Stephen Coonts has been hailed as the best contemporary author writing about flying. In The Cannibal Queen, he turns his storytelling genius to nonfiction with an exultant account of three glorious months in the summer of ‘91 spent in the cockpit of a 1942 Stearman vintage biplane. Joining the ranks of John Steinbeck and Charles Kuralt, Coonts takes us on an extraordinary adventure, touching down in all forty-eight of the continental United States.
On a clear, sunny Saturday in June, Coonts and his fourteen-year-old son David take off from Boulder, Colorado, in a 1942 Stearman open cockpit biplane, “a noisy forty-nine-year-old wood and canvas crate with a naked floozy painted on the side.”
The Queen started life as a World War II primary trainer then spent over thirty years as an agricultural spray plane before being lovingly restored. For Coonts, who’s logged thousands of hours in the Navy’s most sophisticated aircraft, the Queen is flying as he’s never known it before—flying close the earth, the wind teasing his helmet, equipped with little more than a map and a compass.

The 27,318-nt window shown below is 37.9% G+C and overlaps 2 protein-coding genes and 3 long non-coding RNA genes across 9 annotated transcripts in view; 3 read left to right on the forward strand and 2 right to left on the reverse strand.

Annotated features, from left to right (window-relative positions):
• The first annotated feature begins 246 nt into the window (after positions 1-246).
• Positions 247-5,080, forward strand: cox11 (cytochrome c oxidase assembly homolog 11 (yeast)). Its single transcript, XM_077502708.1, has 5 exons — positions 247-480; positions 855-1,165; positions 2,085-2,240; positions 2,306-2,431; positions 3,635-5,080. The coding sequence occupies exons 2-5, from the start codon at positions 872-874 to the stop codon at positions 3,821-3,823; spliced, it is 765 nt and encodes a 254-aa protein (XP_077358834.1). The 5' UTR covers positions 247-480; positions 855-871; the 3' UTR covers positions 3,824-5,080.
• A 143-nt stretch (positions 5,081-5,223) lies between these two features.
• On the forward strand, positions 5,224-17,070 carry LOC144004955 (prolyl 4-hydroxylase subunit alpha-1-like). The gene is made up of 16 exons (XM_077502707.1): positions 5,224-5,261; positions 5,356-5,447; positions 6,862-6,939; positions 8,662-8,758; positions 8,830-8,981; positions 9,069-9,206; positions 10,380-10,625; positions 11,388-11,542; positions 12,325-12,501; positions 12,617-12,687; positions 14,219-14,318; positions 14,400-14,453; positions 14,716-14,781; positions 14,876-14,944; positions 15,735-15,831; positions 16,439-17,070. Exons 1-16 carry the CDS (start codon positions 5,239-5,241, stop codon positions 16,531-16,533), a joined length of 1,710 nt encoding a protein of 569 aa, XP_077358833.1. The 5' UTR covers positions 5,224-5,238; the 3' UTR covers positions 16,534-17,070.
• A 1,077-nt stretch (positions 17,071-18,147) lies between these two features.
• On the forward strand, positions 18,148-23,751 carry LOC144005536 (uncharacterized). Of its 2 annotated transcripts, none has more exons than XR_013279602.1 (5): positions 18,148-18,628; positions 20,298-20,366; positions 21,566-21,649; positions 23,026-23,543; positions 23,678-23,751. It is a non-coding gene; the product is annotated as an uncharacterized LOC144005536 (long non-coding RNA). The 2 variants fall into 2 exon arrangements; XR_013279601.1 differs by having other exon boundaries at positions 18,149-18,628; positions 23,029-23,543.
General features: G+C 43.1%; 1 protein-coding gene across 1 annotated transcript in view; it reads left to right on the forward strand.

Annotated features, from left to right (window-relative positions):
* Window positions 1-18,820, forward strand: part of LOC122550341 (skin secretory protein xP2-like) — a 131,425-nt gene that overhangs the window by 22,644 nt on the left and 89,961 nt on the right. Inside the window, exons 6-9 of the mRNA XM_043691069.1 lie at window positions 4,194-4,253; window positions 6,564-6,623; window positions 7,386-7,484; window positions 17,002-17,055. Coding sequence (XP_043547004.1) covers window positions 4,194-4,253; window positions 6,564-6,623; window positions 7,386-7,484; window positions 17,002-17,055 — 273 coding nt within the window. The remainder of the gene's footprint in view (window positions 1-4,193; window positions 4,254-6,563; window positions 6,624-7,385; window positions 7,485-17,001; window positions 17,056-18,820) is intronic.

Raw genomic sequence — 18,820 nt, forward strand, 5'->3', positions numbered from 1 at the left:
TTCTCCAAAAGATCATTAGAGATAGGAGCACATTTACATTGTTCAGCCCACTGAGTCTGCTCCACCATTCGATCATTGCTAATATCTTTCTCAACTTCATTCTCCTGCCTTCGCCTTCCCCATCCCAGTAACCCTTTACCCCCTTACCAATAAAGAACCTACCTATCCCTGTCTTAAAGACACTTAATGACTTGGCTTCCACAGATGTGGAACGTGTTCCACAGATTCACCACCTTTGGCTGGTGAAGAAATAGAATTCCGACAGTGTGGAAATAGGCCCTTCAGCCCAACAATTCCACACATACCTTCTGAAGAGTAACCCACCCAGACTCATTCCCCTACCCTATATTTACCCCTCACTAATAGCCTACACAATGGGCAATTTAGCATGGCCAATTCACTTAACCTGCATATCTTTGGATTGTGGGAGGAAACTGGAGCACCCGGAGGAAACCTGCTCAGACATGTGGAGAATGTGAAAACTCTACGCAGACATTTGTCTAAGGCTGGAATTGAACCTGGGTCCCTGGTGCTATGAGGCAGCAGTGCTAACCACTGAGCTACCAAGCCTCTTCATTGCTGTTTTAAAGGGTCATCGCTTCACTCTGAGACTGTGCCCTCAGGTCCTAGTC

First stop is a Stearman fly-in in St. Francis, Kansas. there amid the barbecues and barber-shop quartets, the tree lined streets with their modest homes, Coonts feels nostalgia for small-town America, for a way of life he felt was dying. Yet, by the end of the journey, having met the friendly, richly individual people in towns large and small across the land, he knows our nation has weathered her first two hundred years remarkably well, and he is filled with hope for the future of this vast and varied land.
First published in 1992, The Cannibal Queen was Coonts’ first venture into nonfiction and is hailed today as a classic flying story. Coonts captures the joy and wonder of flight on every page. Over half the fan mail he has received through the years has been about this book. You owe it to yourself to go flying with Stephen Coonts.